This is the fourth post in the series I’m writing to introduce the VIX Portfolio Hedging (VXH) Strategy. To review: the purpose of the VXH Strategy is to provide cost-effective protection against tail risks and market crashes. The strategy takes positions in short-term VIX-based products, and varies its allocation to those positions in response to changes in the market environment. In this post, I discuss the use of the iPath S&P 500 VIX Short-Term Futures ETN (VXX) in lieu of VIX futures. Many investors and money managers are unable to trade futures, for regulatory and other reasons. For such investors, VXX is a natural alternative: it is an ETN that tracks an index that takes rolling positions in first- and second-month VIX futures to achieve a constant 30-day maturity.
But isn’t the conventional wisdom that VXX is unusable? VXX has attracted a lot of criticism since its launch, centered primarily on the negative roll yield caused by contango in the VIX futures. My Expiring Monthly colleagues Bill and Adam have covered this topic in some detail, but if you’re unfamiliar with the issue, the problem is just that, given an upward-sloping (contango) futures term structure, a long VXX position will incur regular daily losses as it sells front-month futures and buys higher-priced second-month futures, which will in turn gradually “decay” as time passes and they approach expiration. (Barclays recently launched an inverse ETN, XXV, designed to capture this roll yield, but it has its own problems. Traders with speculative intentions might consider simply opening a futures account, instead of paying management fees for dubious structured products.)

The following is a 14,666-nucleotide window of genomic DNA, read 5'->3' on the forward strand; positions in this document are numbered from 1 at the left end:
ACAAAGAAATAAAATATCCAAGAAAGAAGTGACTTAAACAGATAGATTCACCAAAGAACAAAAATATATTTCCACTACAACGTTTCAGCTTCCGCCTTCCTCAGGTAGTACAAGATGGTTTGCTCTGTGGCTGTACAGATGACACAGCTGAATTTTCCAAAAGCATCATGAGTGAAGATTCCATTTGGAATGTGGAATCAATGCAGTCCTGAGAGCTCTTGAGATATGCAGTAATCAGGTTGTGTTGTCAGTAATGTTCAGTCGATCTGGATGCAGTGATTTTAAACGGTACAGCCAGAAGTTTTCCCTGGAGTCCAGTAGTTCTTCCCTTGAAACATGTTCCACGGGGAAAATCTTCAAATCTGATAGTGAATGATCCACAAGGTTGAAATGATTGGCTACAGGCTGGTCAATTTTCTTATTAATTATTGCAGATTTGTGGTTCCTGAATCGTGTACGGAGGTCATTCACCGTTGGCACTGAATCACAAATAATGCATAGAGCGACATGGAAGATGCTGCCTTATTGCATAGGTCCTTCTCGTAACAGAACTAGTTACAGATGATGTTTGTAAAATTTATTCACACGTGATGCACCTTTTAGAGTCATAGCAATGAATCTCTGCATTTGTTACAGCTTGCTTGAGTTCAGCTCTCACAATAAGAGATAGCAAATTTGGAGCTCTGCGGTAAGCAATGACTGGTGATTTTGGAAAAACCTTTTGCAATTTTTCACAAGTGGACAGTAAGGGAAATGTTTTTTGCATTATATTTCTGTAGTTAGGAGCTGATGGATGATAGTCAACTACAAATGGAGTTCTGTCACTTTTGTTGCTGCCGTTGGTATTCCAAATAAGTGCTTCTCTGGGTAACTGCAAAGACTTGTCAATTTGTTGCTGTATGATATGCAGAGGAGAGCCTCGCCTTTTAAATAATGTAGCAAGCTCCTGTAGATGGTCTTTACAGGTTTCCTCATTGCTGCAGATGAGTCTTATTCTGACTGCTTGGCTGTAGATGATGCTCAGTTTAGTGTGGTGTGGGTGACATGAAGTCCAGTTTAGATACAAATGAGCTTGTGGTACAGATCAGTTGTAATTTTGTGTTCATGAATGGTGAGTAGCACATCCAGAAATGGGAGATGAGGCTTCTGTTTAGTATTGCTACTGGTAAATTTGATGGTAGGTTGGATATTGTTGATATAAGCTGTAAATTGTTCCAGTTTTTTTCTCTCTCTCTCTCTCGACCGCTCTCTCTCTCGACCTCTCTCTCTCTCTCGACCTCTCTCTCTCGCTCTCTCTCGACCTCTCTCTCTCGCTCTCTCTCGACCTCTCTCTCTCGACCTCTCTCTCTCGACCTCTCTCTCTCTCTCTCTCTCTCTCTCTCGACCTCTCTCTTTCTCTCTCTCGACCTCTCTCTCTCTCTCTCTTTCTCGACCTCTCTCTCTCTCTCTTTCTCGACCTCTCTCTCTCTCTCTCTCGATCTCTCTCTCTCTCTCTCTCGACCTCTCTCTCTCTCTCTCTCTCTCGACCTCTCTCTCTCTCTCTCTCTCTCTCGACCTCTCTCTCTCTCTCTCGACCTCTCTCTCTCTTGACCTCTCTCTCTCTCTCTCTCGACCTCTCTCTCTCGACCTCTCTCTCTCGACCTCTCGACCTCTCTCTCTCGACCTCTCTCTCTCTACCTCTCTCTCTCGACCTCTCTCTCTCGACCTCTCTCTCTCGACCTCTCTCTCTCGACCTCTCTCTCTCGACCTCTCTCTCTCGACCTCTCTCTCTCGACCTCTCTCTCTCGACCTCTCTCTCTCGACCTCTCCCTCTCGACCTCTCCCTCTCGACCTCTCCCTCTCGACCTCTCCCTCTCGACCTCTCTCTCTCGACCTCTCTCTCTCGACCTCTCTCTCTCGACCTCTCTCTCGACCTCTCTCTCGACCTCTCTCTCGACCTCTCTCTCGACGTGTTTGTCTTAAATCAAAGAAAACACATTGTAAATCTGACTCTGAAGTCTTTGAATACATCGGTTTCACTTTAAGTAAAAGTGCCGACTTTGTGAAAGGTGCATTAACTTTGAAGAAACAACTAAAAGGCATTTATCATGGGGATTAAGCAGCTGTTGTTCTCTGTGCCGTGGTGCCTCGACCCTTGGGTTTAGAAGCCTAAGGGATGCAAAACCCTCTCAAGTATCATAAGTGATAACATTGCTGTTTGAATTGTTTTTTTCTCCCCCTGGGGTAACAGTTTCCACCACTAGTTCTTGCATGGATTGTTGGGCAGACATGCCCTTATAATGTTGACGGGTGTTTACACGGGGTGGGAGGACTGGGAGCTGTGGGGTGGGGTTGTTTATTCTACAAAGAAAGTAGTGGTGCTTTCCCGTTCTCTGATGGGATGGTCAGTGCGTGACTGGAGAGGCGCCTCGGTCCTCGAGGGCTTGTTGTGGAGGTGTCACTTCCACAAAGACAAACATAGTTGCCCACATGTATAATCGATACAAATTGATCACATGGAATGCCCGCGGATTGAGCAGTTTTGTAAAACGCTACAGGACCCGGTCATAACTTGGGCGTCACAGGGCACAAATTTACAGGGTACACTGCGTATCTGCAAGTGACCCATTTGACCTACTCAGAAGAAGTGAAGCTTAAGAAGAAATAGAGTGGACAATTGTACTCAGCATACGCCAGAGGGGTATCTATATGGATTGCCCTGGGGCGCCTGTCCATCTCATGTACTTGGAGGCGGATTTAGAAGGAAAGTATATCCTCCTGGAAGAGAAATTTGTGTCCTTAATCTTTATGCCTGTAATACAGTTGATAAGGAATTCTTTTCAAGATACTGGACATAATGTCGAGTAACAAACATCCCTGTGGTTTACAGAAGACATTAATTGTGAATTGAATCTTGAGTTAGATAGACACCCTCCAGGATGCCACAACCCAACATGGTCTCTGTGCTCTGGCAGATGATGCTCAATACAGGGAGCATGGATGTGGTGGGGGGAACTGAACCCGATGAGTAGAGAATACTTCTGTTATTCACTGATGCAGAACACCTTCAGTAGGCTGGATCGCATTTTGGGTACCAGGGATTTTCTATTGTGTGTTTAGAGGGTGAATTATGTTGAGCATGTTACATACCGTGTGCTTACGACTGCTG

The chart below compares the prices of VXX and a rolling 2-month VIX futures contract (rolled at expiration) since the inception of VXX. VXX is on the left axis; the VX future is on the right.
The difference can be explained in part by the fact that VXX holds front-month futures, which decline to meet the spot VIX level more rapidly. It should also be noted that the 2-month VX future plotted here does not account for monthly rolling, i.e. it simply shows the values of the serial contracts. But a trader looking at this comparison might be understandably worried that implementing the VXH strategy with VXX shares will incur undue costs and/or will fail to replicate historical returns.
To focus the question even further: recall that the key innovation of the VXH strategy is that it allocates capital to varying degrees based on changes in the market environment. As I demonstrated in VIX Portfolio Hedging in a Crisis-Free World, our variable allocation dramatically outperforms a fixed allocation approach. So the question about the use of VXX is, really: is the variable allocation method able to overcome the relative disadvantages of VXX versus the futures?
The answer, I think, is an unqualified yes.
Lest we focus inordinately on the last several weeks on the chart, look instead at the relationship between the hedged portfolios over time: notice that there is an intuitive relationship between the futures-hedged and VXX-hedged equity curves, such that the futures-hedged variation outperforms the VXX-hedged variation slightly when volatility contracts sharply and underperforms when volatility expands. I say this is intuitive because the presence of a front-month contract in the VXX calculation guarantees more sensitivity in general to fluctuations in volatility: it lags the futures variation in a strong bull market but catches up when the market pulls back. Over the long term, therefore, we should expect the VXX version not to deviate significantly from the VXH strategy using VIX futures. For the statistically inclined:
Again, this is using less than two years of data, so it would be wise to hold on loosely to any conclusions drawn here. But behavioral finance tells us that what we all really care about, really, is achieving positive returns with minimal volatility. Notice that both the VXH(vx) (i.e. using futures) and VXH(vxx) variations exhibited lower volatility and smaller maximum drawdowns than an unhedged SPY portfolio.
So, in conclusion: even though I strongly advise against making a large, fixed allocation to VXX, when used in conjunction with the VXH strategy, VXX offers meaningful portfolio protection at a reasonable cost.